Skip to comments.Preparedness Quick Tip: Cheap and Easy Wash Water Storage
Posted on 11/23/2012 7:17:38 PM PST by Kartographer
Heres a super quick tip for those of you who use liquid laundry detergent. Did you know those jugs, once theyre empty, are great for storing wash water in? You can rinse them out a couple of times (usually I do that into my last load of laundry from that jug anyway) or just fill them up and let the bubbles settle and youve got a jug of water thats great for using to wash clothes, floors, etc. It already has some soap in it!
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I use empty vinegar containers to store water....and empty bleach containers to store water...
I mentioned this about six months ago.
You don’t even need to rinse them, most have the plastic caps so you can turn them upside down to get the soap almost entirely out to wash with, then just fill em with water.
I use a black magic marker to write a big S on the front so I know it’s soapy water, not potable water.
Not really necessary, because my general rule in re-using plastic bottles is “If it came with food in it, it’s ok to use for potable water. Anything else is utility water”.
I keep around 40 gallons of water stored in one gallon jugs. I actually have access to an unlimited supply of water but this is so I don’t have to transport.
I used empty milk jugs and bleach jugs. The milk jugs even after being rinsed several times will develop a light sour mild smell. I have noticed that if I empty, then refill them after having stored water in them for a month or so, the smell almost goes away.
I would only use that for flushing toilet etc. The bleach bottles should be good to drink but I don’t even need them for that. They would be OK for washing tho.
Be careful with the milk jugs. They are not the best choice for long term storage. They are manufactured to actually degrade after a while.
You are correct, they do degrade after a few months. I drink enough milk to keep them replenished.
Actually what I do is take a couple of the older jugs and pour the water out around my burn barrel then throw the jugs in with the other items being burned.
My mother used to use bleach bottles to store drinking water. One day my 2 year old nephew ran into the bathroom and drank bleach.
We immediately mixed up the antidote and spooned it down him on the way to the hospital (no ambulance service in the rural area).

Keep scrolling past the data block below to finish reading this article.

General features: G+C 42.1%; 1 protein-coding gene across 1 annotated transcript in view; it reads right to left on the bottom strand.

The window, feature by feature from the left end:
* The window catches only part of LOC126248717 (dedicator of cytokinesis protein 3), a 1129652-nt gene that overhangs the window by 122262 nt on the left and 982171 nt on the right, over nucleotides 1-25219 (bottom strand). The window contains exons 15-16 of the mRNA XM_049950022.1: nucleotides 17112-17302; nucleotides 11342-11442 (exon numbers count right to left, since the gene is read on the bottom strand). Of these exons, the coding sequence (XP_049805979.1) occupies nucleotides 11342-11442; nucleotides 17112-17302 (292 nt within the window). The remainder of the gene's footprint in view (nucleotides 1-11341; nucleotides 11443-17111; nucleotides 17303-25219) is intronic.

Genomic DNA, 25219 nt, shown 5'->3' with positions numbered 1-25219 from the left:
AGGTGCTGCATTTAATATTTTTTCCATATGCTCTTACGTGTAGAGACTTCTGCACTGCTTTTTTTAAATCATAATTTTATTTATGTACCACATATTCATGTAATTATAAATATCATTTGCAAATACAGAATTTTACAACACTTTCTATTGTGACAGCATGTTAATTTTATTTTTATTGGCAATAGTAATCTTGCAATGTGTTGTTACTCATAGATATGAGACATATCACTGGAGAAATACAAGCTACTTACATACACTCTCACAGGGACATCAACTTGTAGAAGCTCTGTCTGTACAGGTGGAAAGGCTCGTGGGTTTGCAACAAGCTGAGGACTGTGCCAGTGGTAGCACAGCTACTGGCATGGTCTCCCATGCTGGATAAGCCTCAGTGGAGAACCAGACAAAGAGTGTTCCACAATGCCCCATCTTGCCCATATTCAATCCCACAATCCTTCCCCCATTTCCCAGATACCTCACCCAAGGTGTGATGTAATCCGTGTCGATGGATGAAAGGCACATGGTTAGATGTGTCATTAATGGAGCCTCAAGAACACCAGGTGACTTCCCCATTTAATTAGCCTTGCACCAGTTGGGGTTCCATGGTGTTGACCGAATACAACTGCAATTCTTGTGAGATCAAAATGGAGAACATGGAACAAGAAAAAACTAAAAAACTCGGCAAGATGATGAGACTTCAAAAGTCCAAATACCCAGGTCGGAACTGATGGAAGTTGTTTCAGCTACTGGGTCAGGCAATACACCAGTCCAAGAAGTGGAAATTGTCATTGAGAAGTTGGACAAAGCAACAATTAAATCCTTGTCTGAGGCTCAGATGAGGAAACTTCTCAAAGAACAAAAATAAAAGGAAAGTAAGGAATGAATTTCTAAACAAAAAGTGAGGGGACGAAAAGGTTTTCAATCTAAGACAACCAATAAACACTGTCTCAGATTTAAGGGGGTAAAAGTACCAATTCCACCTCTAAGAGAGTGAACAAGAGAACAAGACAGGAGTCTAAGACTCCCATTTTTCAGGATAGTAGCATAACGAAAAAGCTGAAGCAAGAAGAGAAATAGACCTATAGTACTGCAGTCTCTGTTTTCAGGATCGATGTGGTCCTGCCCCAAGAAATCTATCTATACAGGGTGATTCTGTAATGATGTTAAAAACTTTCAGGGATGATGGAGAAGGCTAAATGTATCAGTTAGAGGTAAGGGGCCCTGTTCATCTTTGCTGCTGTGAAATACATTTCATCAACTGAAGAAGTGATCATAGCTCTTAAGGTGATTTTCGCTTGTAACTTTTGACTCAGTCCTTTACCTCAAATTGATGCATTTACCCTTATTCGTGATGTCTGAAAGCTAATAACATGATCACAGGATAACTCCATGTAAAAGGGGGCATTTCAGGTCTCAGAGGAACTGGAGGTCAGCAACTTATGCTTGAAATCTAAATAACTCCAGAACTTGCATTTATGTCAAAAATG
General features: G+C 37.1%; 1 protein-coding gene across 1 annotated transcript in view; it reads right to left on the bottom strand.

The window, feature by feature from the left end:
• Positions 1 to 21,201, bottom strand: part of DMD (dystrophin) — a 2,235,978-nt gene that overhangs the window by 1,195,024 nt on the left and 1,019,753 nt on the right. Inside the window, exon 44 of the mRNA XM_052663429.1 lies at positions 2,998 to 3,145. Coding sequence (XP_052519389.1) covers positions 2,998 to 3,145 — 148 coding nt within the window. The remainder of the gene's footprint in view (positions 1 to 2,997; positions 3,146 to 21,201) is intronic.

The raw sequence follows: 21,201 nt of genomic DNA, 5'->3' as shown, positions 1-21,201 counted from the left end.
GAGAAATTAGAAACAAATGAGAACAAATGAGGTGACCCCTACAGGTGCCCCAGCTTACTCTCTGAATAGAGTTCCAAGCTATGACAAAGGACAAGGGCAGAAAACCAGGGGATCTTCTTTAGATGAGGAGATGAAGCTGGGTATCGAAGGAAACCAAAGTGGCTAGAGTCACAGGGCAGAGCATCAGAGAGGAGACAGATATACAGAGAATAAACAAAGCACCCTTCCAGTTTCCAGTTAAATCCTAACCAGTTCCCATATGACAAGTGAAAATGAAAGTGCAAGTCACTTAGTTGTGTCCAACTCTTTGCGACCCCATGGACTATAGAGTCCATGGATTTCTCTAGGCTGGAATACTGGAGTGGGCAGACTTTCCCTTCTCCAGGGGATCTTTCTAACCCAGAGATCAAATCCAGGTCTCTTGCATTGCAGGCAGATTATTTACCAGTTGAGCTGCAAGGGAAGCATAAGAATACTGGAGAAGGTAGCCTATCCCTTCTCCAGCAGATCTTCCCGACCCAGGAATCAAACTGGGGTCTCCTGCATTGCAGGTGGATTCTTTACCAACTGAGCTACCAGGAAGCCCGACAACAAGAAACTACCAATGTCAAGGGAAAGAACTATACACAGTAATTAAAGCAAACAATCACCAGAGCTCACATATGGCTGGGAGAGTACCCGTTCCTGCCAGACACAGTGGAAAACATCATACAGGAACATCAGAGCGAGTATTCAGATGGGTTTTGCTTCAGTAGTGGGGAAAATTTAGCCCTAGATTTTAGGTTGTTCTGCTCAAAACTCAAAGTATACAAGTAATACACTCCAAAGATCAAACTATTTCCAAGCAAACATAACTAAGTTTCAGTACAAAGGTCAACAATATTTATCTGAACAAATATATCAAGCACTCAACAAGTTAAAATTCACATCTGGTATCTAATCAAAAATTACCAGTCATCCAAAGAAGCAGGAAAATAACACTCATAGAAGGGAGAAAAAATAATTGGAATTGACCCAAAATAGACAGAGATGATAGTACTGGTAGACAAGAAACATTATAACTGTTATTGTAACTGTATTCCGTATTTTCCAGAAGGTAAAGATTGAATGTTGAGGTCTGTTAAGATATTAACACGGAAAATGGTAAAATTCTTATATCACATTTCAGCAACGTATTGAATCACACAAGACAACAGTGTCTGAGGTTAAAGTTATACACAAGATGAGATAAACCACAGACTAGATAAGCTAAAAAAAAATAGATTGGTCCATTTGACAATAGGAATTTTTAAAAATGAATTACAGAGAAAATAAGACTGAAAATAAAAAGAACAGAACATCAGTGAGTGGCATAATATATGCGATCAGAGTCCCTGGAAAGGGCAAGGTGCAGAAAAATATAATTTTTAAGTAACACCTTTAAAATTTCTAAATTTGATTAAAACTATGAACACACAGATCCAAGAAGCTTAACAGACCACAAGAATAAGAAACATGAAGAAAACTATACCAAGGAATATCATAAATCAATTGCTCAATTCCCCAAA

He was ok. I wish I could say that was the only thing, but he was adept at escaping adults and trying out many things. He also could climb like a monkey before he could walk.
It makes for interesting family stories these days, but I sometimes wonder how he ever managed to survive.LOL
It is illegal to burn milk jugs and plastics in some states.
It is illegal to do just about anything in some states. Fortunately most of them are well North or West of where I live.
I use the liquid laundry detergent bottles to store powder detergent, TSP and anything powdery which would be damaged in a flood.
I store washing or flushing water in plastic containers. Drinking water is stored in glass bottles only. My canning jars are filled with either food or water.
I mark “TAP WATER” with a date.....we don’t drink out of them! They are for emergency....the worst that would happen around here is my husband would use one for BLEACH.
I either pull out the pour insert or cut a hole in the bottle and thoroughly rinse it out....no soap left in mine!!!
Well Mom clearly marked her bottles too. It didn’t help the 2 year old. Obviously if you never have children too young to read, you should be fine.
I have a trick for storing TSP so it doesn’t harden into a block. I pour a container of TSP powder into a jug and then fill it with water. You have a concentrated solution of TSP with non-dissolved crystals on the bottom. Use the liquid and refill with water, re-stir and use till no crystals are left. Repeat.
Well...I was thinking no one in our house ever sees anyone using a bleach bottle for drinking water...but, yeah...no 2 year olds around here anymore.
Better Yet !
Refill those plastic laundry jugs with your own home made laundry detergent.
Fels Naptha, Borax, and Washing Soda.
My daughter makes this liquid laundry soap using fels naptha.
I have made a powdered detergent. I used a castille soap made in Kentucky. The 20 mule team boarx I assume is still made in USA as is the washing soda. Haven’t seen any laundry detergent labeled “made in the USA” though there may still be some.
BJ’s sells OJ in orange plastic containers. The plastic is much thicker than milk bottles and is opaque. Rinse out very well and you have a strong water jug.
Keep them cool and rotate for use in the garden.
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